Monday, June 30, 2008

calling for thunderstorms

Category: Issue 11

for thunderstorms creep
in through our open windows
and the power has gone out
so we read by the light
of our cellphones poems we wrote
to each other throughout the course
of our day and i think yours is bad
but mine is much worse under
the cruel glow of the new way to live
always connected to everyone
and i can’t help but think that any poem
is worth a million text messages

and i can’t help but think
that any poem is biodegradable
all that ink and paper sogging and running
off down the tributaries to the big mouth
of the sea where it’s free to join the remnants
of the thunderstorm and become recycled
through the ground to the sky and out of
the aggravated clouds back down on top
of our cities and if we’re lucky the power
will go out again and we’ll stand outside and feel
the individual letters from poems unwritten
or written long ago falling and soaking
drop by gentle drop onto our untrusting heads

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Old Comments

  • I think this poem has immense potential. The basic concept is very interesting and beautiful in its own way. I think the poem needs to be considerably stripped down to its essential parts and although I like the conversational tone, I think it detracts from the most fundamental imagery and emotion behind the idea of poems, and by extension ideas and emotions, being washed to sea then rained down again and again. A brilliant idea in the rough, would love to see it developed.
    Thank you for sharing this!

    Posted by doprava  on  07/01  at  06:07 AM
  • I think it’s great. 
    You know what I don’t like? 
    Forget it. I won’t tell you.

    You know what I do like?
    Your first verse. 
    There’s an awful lot of great stuff in the second verse too. 

    I worry a bit that things might start to seem too negative.

    Ant Julie

    Posted by julianyway  on  07/02  at  01:57 AM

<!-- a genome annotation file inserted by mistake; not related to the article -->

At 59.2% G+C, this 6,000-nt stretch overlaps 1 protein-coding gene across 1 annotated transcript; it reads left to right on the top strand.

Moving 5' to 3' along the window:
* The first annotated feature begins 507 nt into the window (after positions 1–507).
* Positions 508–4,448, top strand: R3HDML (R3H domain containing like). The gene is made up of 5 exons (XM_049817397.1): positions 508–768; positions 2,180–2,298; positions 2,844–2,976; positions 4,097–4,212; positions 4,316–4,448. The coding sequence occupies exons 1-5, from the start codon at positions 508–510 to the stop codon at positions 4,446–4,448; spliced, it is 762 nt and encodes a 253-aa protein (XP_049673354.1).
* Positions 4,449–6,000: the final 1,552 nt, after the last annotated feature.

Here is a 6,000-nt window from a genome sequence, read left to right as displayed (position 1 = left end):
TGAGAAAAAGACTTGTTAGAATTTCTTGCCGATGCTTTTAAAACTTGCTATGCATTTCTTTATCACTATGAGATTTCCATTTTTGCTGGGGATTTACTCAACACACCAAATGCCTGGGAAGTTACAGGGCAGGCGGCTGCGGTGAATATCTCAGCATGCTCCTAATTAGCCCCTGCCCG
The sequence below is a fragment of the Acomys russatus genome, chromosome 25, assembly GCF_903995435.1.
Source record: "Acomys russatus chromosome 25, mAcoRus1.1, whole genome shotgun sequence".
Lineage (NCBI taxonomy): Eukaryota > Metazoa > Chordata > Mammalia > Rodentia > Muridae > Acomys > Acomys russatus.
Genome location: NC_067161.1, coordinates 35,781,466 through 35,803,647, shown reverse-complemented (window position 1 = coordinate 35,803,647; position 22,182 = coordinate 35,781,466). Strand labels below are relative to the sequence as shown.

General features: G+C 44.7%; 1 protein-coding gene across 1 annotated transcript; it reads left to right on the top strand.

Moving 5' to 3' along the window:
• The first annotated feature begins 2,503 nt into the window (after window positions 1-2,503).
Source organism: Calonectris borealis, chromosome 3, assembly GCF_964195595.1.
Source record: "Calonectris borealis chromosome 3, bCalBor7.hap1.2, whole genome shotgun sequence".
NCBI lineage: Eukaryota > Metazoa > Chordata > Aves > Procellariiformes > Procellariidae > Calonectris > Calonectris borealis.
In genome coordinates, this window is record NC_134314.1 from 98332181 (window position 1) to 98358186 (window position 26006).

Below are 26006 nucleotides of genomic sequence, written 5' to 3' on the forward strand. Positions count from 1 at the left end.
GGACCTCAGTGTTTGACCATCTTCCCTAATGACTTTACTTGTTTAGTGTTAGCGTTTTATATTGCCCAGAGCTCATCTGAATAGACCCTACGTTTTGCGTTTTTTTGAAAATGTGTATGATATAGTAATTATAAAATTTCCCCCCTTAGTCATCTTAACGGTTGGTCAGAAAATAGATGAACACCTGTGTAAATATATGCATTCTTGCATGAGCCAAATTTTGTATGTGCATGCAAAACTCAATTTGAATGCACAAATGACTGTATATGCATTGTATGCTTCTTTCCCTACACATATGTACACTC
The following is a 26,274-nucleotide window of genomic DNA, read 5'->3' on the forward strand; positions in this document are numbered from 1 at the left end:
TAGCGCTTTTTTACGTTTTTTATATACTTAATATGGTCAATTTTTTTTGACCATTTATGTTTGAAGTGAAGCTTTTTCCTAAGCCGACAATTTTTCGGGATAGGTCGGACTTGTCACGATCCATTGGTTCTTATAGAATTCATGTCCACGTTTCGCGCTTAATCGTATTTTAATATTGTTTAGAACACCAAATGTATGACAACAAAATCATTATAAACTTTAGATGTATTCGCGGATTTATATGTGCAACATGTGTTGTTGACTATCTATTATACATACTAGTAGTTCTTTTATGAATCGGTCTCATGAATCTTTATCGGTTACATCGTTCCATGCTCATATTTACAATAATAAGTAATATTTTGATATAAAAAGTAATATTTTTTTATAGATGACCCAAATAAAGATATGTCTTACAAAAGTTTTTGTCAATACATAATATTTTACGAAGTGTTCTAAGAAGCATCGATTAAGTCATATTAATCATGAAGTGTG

• negative isn’t always bad. or maybe it is. but sometimes, i think, it can be beautiful.  you should tell me what you don’t like, julie, because there are certainly things in this i don’t like as well…

    Posted by .(JavaScript must be enabled to view this email address)  on  07/02  at  05:05 PM
  • You know, I’m kind of regretting being so negative about the negativity lately. 

    What I worry about is that it seems easier to write negative stuff (dumb teenagers, eg. Me, when I WAS one, thrive on writing droning dirges which are nothing but boring Complaints). 

    It’s not to say that there can’t be good things that aren’t all sweetness and light.  I think your piece in fact is NOT an example of what I am always afraid of (boring droning dirges).  It’s really quite good.  I’ve read it a couple of times now and it isn’t even that negative. I think I may have a bit of a phobia about the Droning Dirge, because it seems to be the thing that people write when they are feeling thoughtful, by default. 

    So forgive me: I don’t think I read it properly the first time.  (This is my second apology at Litmocracy in as many days… but at least I did read your thing… and then, again!)

    On kind of the same note, but not about your piece:  I do find it a challenge to come up with things that are positive without being saccharine.  About as difficult as being negative without droning.  (Or, droning without being negative?  Being saccharine without being positive?) Secondly, I used to live with a bass player who would absolutely not allow me to try to write songs if they were laments.  No lamenting in the house, he would say.  I guess he was sick of the Dirge Syndome, and in some ways I have to agree with him. 

    On the other hand there’s nothing like a good dirge.  Which I don’t think YOUR poem is, anyway.

    What don’t YOU like about it?

    Posted by julianyway  on  07/03  at  04:39 AM
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